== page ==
The authors have declared no conflicts of interest in relation to this article.
Crop coefficients of Jatropha (Jatropha curcas) and Pongamia (Pongamia pinnata) using water balance approach
Article first published online: 27 AUG 2013
© 2013 John Wiley & Sons, Ltd.
Wiley Interdisciplinary Reviews: Energy and Environment
Volume 3, Issue 3, pages 301–309, May/June 2014
How to Cite
Garg, K. K., Wani, S. P. and Rao, A.V.R. K. (2014), Crop coefficients of Jatropha (Jatropha curcas) and Pongamia (Pongamia pinnata) using water balance approach. WIREs Energy Environ., 3: 301–309. doi: 10.1002/wene.88
- Issue published online: 18 APR 2014
- Article first published online: 27 AUG 2013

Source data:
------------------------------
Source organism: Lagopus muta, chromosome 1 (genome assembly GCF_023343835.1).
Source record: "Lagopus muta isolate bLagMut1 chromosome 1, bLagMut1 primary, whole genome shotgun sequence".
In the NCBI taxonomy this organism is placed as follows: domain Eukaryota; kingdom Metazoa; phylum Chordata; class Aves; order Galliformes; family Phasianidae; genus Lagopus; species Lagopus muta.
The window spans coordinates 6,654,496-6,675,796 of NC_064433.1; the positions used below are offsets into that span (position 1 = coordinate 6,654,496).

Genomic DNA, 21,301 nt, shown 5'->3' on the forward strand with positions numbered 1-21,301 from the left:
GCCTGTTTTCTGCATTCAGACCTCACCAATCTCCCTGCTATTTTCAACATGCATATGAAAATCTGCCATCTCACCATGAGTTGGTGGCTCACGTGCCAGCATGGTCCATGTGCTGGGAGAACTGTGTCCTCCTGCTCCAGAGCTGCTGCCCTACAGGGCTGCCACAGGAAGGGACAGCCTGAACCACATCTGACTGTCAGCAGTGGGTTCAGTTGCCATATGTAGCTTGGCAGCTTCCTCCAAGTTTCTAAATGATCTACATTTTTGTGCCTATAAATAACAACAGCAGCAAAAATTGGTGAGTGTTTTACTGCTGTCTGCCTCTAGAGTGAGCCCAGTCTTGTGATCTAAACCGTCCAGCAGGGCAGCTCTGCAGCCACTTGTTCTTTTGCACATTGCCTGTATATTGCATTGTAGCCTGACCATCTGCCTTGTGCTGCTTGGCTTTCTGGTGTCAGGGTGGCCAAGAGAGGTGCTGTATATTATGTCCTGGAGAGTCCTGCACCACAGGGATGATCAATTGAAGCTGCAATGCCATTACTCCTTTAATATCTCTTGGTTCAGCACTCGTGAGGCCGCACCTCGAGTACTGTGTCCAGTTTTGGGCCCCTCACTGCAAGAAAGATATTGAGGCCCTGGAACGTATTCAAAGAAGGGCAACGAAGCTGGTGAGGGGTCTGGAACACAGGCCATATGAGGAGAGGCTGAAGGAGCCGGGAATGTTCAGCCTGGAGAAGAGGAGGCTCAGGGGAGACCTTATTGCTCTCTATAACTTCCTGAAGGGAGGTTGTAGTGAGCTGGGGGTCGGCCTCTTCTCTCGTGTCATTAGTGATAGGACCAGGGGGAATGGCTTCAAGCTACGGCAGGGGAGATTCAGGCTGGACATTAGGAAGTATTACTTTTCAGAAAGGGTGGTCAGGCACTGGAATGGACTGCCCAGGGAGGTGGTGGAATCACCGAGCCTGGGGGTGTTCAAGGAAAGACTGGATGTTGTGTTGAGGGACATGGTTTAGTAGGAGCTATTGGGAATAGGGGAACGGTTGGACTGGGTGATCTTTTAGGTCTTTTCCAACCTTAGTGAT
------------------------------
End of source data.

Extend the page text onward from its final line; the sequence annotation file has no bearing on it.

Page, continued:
Jatropha and Pongamia are a potential source of biodiesel and grow in a wide range of agroclimatic zones and soil conditions. Data and knowledge available on water requirement of Jatropha and Pongamia are very scarce. Crop coefficients are important parameters used for assessing water requirement and irrigation scheduling. In the present study, crop coefficients of Jatropha and Pongamia were estimated using water balance approach. Temporal data on soil moisture at different depths in block plantations of Jatropha and Pongamia at International Crops Research Institute for the Semi-Arid Tropics (ICRISAT) farm, Patancheru in India, were collected at 15 days interval between 2007 and 2010. Measured soil moisture data were analyzed using one-dimensional water balance model. Results showed that annual water requirement of Jatropha is 750 mm and of Pongamia is about 950 mm in semi-arid tropics. Crop coefficients of Jatropha ranged from 0.10 to 0.95 and of Pongamia from 0.30 to 1.10 depending on plant growth stage in different months. ICRISAT received 820 mm of rainfall in a normal year (data between 2001 and 2010) during the monsoon, of which 52% (430 mm) contributed to evapotranspiration (ET), 34% (280 mm) was stored in soil, and 14% (110 mm) was lost through surface runoff. Stored soil moisture during monsoon season was subsequently utilized by the Jatropha and 270 mm converted into ET during nonmonsoonal period. Pongamia utilized stored soil moisture more effectively than Jatropha as it could remove water from deeper soil layers even at high levels of soil moisture suction.